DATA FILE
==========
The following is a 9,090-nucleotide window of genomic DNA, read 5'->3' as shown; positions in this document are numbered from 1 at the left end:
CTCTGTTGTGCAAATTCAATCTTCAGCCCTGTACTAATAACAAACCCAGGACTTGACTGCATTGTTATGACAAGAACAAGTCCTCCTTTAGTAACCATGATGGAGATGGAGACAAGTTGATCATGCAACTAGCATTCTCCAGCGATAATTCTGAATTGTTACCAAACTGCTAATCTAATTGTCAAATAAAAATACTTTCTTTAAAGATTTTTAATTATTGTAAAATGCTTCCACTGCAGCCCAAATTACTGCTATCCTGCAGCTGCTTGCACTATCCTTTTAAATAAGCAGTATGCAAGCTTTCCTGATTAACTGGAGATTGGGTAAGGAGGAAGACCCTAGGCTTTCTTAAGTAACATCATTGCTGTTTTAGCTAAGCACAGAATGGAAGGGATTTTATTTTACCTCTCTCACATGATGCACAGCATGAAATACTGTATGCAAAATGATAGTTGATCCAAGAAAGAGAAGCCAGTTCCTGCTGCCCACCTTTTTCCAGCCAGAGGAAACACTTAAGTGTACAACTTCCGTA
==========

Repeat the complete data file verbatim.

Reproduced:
The following is a 9,090-nucleotide window of genomic DNA, read 5'->3' as shown; positions in this document are numbered from 1 at the left end:
CTCTGTTGTGCAAATTCAATCTTCAGCCCTGTACTAATAACAAACCCAGGACTTGACTGCATTGTTATGACAAGAACAAGTCCTCCTTTAGTAACCATGATGGAGATGGAGACAAGTTGATCATGCAACTAGCATTCTCCAGCGATAATTCTGAATTGTTACCAAACTGCTAATCTAATTGTCAAATAAAAATACTTTCTTTAAAGATTTTTAATTATTGTAAAATGCTTCCACTGCAGCCCAAATTACTGCTATCCTGCAGCTGCTTGCACTATCCTTTTAAATAAGCAGTATGCAAGCTTTCCTGATTAACTGGAGATTGGGTAAGGAGGAAGACCCTAGGCTTTCTTAAGTAACATCATTGCTGTTTTAGCTAAGCACAGAATGGAAGGGATTTTATTTTACCTCTCTCACATGATGCACAGCATGAAATACTGTATGCAAAATGATAGTTGATCCAAGAAAGAGAAGCCAGTTCCTGCTGCCCACCTTTTTCCAGCCAGAGGAAACACTTAAGTGTACAACTTCCGTA